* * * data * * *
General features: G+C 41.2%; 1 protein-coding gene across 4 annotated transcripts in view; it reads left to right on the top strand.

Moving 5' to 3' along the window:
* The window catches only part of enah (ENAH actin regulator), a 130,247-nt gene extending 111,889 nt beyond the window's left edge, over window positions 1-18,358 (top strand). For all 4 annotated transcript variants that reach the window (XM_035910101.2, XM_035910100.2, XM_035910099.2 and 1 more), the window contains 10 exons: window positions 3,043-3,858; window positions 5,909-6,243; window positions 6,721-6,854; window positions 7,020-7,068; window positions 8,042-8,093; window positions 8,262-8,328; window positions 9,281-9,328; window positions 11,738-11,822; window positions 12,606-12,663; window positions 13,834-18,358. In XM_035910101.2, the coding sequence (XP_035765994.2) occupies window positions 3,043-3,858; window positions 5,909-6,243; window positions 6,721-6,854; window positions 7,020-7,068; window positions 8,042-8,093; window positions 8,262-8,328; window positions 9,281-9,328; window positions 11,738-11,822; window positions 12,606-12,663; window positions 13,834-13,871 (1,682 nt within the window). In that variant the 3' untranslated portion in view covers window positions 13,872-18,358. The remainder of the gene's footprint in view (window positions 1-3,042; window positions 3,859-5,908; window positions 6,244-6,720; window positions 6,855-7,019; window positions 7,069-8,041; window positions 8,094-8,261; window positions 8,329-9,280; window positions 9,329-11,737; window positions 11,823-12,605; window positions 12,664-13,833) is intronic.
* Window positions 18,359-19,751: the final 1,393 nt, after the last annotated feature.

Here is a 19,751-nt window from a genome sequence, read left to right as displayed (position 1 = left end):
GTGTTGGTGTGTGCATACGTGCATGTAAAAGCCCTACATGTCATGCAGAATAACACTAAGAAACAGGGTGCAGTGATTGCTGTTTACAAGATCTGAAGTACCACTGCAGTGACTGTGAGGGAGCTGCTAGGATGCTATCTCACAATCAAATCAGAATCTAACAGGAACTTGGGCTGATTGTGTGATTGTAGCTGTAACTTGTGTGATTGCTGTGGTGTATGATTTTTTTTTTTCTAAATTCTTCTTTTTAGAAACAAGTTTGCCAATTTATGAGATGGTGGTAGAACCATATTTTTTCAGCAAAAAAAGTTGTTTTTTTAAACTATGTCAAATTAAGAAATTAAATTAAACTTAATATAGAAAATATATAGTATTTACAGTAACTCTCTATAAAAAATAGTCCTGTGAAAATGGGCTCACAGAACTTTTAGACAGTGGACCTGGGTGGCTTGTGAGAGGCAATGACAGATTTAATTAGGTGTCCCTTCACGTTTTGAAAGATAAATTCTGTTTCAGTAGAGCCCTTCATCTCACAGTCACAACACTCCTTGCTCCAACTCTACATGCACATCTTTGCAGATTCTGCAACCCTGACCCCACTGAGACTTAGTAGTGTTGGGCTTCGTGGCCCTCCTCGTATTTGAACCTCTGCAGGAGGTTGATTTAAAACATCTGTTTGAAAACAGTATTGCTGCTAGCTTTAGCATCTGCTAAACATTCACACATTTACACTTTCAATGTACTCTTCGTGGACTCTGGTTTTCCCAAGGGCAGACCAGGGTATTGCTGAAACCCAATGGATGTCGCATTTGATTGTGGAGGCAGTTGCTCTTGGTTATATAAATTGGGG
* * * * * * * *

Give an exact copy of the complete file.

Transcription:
General features: G+C 41.2%; 1 protein-coding gene across 4 annotated transcripts in view; it reads left to right on the top strand.

Moving 5' to 3' along the window:
* The window catches only part of enah (ENAH actin regulator), a 130,247-nt gene extending 111,889 nt beyond the window's left edge, over window positions 1-18,358 (top strand). For all 4 annotated transcript variants that reach the window (XM_035910101.2, XM_035910100.2, XM_035910099.2 and 1 more), the window contains 10 exons: window positions 3,043-3,858; window positions 5,909-6,243; window positions 6,721-6,854; window positions 7,020-7,068; window positions 8,042-8,093; window positions 8,262-8,328; window positions 9,281-9,328; window positions 11,738-11,822; window positions 12,606-12,663; window positions 13,834-18,358. In XM_035910101.2, the coding sequence (XP_035765994.2) occupies window positions 3,043-3,858; window positions 5,909-6,243; window positions 6,721-6,854; window positions 7,020-7,068; window positions 8,042-8,093; window positions 8,262-8,328; window positions 9,281-9,328; window positions 11,738-11,822; window positions 12,606-12,663; window positions 13,834-13,871 (1,682 nt within the window). In that variant the 3' untranslated portion in view covers window positions 13,872-18,358. The remainder of the gene's footprint in view (window positions 1-3,042; window positions 3,859-5,908; window positions 6,244-6,720; window positions 6,855-7,019; window positions 7,069-8,041; window positions 8,094-8,261; window positions 8,329-9,280; window positions 9,329-11,737; window positions 11,823-12,605; window positions 12,664-13,833) is intronic.
* Window positions 18,359-19,751: the final 1,393 nt, after the last annotated feature.

Here is a 19,751-nt window from a genome sequence, read left to right as displayed (position 1 = left end):
GTGTTGGTGTGTGCATACGTGCATGTAAAAGCCCTACATGTCATGCAGAATAACACTAAGAAACAGGGTGCAGTGATTGCTGTTTACAAGATCTGAAGTACCACTGCAGTGACTGTGAGGGAGCTGCTAGGATGCTATCTCACAATCAAATCAGAATCTAACAGGAACTTGGGCTGATTGTGTGATTGTAGCTGTAACTTGTGTGATTGCTGTGGTGTATGATTTTTTTTTTTCTAAATTCTTCTTTTTAGAAACAAGTTTGCCAATTTATGAGATGGTGGTAGAACCATATTTTTTCAGCAAAAAAAGTTGTTTTTTTAAACTATGTCAAATTAAGAAATTAAATTAAACTTAATATAGAAAATATATAGTATTTACAGTAACTCTCTATAAAAAATAGTCCTGTGAAAATGGGCTCACAGAACTTTTAGACAGTGGACCTGGGTGGCTTGTGAGAGGCAATGACAGATTTAATTAGGTGTCCCTTCACGTTTTGAAAGATAAATTCTGTTTCAGTAGAGCCCTTCATCTCACAGTCACAACACTCCTTGCTCCAACTCTACATGCACATCTTTGCAGATTCTGCAACCCTGACCCCACTGAGACTTAGTAGTGTTGGGCTTCGTGGCCCTCCTCGTATTTGAACCTCTGCAGGAGGTTGATTTAAAACATCTGTTTGAAAACAGTATTGCTGCTAGCTTTAGCATCTGCTAAACATTCACACATTTACACTTTCAATGTACTCTTCGTGGACTCTGGTTTTCCCAAGGGCAGACCAGGGTATTGCTGAAACCCAATGGATGTCGCATTTGATTGTGGAGGCAGTTGCTCTTGGTTATATAAATTGGGG